It is expensive to buy a property, as, typically, you require at least a 10-15% deposit, subject to perfect credit history and other eligibility factors. It is £30,000 plus a few £k for a standard purchase, making it nearly impossible for especially young people to have that money saved, or at least saved quickly. So, purchasing is tough to do and requires a long persistence in saving. Rent is also not cheap. Typically, you are paying for a few months in advance plus deposit and other fees. So renting is not affordable and likely to cost £3-4k. And you need to pay it every time you move, and if you are saving towards a deposit, it affects your funds a lot.


>> Ownership.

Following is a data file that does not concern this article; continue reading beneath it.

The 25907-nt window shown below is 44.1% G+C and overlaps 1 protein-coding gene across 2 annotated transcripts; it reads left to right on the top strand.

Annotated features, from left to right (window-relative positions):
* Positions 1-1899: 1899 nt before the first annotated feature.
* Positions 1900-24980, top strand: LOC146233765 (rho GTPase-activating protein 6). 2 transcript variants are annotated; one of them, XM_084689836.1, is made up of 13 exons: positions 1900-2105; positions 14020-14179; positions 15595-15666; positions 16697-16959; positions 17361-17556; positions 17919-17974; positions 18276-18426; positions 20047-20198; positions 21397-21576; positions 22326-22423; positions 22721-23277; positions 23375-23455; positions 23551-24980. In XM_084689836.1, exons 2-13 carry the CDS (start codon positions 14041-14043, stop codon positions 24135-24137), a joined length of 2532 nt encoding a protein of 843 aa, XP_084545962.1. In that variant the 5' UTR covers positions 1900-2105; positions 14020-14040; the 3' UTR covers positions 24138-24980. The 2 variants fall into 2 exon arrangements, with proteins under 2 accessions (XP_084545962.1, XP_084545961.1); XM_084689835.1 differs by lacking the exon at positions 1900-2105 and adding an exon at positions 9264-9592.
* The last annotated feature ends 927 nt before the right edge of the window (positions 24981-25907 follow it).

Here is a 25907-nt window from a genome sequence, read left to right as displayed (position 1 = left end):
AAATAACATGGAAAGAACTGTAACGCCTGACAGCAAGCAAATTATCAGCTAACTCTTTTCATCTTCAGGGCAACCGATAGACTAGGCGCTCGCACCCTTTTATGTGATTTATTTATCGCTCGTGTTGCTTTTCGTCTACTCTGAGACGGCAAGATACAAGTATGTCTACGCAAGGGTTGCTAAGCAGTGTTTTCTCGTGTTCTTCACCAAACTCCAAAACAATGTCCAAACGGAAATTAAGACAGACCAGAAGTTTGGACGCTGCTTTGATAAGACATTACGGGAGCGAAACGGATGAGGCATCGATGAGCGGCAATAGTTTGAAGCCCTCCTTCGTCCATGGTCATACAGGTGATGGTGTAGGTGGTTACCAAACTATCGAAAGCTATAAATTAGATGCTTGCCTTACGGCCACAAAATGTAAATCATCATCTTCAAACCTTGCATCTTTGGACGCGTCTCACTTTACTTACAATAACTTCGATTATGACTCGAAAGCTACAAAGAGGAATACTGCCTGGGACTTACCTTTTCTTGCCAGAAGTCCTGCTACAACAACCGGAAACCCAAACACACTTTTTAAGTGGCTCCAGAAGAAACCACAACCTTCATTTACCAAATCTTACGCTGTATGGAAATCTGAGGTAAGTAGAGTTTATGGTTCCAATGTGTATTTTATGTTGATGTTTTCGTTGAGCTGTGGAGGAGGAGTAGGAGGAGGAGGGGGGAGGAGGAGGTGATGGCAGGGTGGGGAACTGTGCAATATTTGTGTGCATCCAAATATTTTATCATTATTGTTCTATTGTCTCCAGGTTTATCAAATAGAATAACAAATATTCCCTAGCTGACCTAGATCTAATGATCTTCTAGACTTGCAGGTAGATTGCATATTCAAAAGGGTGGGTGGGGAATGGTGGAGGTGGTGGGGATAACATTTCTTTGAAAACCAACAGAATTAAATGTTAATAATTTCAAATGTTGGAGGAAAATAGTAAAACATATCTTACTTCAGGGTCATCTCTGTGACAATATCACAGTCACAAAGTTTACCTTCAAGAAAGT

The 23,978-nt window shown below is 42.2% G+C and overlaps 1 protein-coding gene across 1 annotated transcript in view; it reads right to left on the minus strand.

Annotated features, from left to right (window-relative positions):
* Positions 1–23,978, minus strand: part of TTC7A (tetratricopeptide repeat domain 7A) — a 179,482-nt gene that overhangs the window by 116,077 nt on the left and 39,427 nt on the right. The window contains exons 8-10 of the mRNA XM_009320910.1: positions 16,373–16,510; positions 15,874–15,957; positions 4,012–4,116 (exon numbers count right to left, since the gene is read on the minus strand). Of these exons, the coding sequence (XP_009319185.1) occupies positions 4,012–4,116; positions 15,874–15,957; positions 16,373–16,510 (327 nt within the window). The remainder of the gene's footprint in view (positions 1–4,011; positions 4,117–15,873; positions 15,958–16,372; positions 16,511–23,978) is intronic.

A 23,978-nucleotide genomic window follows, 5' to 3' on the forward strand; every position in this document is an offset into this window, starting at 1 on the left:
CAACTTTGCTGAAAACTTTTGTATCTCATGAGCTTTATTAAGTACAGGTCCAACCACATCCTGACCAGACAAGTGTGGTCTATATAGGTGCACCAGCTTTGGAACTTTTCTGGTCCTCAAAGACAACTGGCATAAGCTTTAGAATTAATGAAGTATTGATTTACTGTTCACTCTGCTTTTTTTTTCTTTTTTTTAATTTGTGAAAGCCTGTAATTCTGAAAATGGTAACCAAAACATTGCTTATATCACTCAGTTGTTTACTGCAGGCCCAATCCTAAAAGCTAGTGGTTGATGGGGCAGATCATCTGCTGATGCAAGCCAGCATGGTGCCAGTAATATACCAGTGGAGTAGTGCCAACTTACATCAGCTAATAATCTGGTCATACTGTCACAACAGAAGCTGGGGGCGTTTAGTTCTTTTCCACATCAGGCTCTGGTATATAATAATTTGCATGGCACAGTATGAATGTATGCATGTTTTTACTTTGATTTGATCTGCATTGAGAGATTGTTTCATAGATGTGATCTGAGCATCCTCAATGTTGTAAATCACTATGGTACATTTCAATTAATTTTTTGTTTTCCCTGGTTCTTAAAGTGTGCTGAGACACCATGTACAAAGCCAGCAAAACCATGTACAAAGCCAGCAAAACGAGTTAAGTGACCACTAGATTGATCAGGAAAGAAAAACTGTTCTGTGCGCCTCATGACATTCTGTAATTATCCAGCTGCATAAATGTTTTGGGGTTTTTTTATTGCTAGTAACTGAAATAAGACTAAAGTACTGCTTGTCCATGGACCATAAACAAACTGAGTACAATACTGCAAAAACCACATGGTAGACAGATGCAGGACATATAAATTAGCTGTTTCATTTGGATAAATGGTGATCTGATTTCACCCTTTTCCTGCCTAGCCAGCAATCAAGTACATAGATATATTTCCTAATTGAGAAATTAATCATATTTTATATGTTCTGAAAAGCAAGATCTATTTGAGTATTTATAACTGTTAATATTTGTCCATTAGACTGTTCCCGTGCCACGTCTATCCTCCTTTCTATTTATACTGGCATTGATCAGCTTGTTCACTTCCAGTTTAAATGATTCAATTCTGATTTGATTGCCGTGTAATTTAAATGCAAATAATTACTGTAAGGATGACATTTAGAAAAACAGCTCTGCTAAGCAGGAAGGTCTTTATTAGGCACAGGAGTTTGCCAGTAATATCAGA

It is straightforward - when you purchase it, you immediately own it. Good that you take advantage of the price increase when the markets rise, but you then have to take a hit if prices go down. As the tenant in a let property, you are not taking advantage of increasing value, but you also have no risk of losing the property's value as it is not yours. However, as the tenant, you don't own anything, can’t sometimes put holes in the walls, and the rent can increase at any time - it is not a pleasant feeling for some of us...


>> Responsibility.
You own it, and it is your responsibility to deal with everything to do with the property. It might be a little building work or appliances that need fixing/replacing, and the liability if anything wrong happens to other people/items at your property. As the tenant, you may not seem to have many responsibilities, but you have a duty of care very similarly to the owner living in a property. Additionally, any defects to the property will be deducted from your deposit. So tenants do have a responsibility and also have financial risk.


>> Monthly payment.